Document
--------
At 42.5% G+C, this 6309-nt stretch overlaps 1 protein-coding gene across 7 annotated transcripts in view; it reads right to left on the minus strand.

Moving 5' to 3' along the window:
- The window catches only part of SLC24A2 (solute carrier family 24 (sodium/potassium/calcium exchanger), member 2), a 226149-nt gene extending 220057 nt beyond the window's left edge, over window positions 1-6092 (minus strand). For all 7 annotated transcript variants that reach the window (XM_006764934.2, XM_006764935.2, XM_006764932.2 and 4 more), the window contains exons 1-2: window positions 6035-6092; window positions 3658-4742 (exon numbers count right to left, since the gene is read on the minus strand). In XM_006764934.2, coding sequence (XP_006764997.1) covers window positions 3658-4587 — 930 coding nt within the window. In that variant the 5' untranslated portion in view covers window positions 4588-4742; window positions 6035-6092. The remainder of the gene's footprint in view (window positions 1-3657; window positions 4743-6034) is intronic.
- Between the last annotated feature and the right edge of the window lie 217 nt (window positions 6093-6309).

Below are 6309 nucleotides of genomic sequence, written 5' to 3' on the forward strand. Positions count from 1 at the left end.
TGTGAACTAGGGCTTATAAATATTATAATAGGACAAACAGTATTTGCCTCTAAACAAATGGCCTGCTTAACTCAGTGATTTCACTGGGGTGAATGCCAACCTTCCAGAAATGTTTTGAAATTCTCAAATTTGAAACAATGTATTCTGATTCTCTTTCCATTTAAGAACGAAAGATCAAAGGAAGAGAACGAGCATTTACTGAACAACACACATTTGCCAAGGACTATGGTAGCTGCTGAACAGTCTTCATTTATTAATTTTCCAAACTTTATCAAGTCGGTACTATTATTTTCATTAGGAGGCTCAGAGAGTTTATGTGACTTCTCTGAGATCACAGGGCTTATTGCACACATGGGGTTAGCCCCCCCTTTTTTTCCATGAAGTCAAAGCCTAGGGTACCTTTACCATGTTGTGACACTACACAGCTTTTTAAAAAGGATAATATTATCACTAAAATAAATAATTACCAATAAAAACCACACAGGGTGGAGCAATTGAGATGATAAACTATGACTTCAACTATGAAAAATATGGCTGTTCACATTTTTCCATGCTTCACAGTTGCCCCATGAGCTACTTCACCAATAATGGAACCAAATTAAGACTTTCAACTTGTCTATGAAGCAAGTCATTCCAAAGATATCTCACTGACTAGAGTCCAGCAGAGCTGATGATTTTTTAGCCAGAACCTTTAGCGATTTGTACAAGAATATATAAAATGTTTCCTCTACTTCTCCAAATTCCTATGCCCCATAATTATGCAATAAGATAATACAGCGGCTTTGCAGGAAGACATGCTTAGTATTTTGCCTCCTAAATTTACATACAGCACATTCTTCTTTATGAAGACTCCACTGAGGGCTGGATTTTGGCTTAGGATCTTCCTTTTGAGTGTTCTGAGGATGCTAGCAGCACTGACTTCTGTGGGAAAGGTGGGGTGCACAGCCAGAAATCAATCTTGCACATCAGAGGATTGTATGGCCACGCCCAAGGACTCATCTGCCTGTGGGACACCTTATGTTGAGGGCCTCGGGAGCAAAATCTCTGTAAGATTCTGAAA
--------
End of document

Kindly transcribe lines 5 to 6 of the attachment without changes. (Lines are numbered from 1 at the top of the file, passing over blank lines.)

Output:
Below are 6309 nucleotides of genomic sequence, written 5' to 3' on the forward strand. Positions count from 1 at the left end.
TGTGAACTAGGGCTTATAAATATTATAATAGGACAAACAGTATTTGCCTCTAAACAAATGGCCTGCTTAACTCAGTGATTTCACTGGGGTGAATGCCAACCTTCCAGAAATGTTTTGAAATTCTCAAATTTGAAACAATGTATTCTGATTCTCTTTCCATTTAAGAACGAAAGATCAAAGGAAGAGAACGAGCATTTACTGAACAACACACATTTGCCAAGGACTATGGTAGCTGCTGAACAGTCTTCATTTATTAATTTTCCAAACTTTATCAAGTCGGTACTATTATTTTCATTAGGAGGCTCAGAGAGTTTATGTGACTTCTCTGAGATCACAGGGCTTATTGCACACATGGGGTTAGCCCCCCCTTTTTTTCCATGAAGTCAAAGCCTAGGGTACCTTTACCATGTTGTGACACTACACAGCTTTTTAAAAAGGATAATATTATCACTAAAATAAATAATTACCAATAAAAACCACACAGGGTGGAGCAATTGAGATGATAAACTATGACTTCAACTATGAAAAATATGGCTGTTCACATTTTTCCATGCTTCACAGTTGCCCCATGAGCTACTTCACCAATAATGGAACCAAATTAAGACTTTCAACTTGTCTATGAAGCAAGTCATTCCAAAGATATCTCACTGACTAGAGTCCAGCAGAGCTGATGATTTTTTAGCCAGAACCTTTAGCGATTTGTACAAGAATATATAAAATGTTTCCTCTACTTCTCCAAATTCCTATGCCCCATAATTATGCAATAAGATAATACAGCGGCTTTGCAGGAAGACATGCTTAGTATTTTGCCTCCTAAATTTACATACAGCACATTCTTCTTTATGAAGACTCCACTGAGGGCTGGATTTTGGCTTAGGATCTTCCTTTTGAGTGTTCTGAGGATGCTAGCAGCACTGACTTCTGTGGGAAAGGTGGGGTGCACAGCCAGAAATCAATCTTGCACATCAGAGGATTGTATGGCCACGCCCAAGGACTCATCTGCCTGTGGGACACCTTATGTTGAGGGCCTCGGGAGCAAAATCTCTGTAAGATTCTGAAA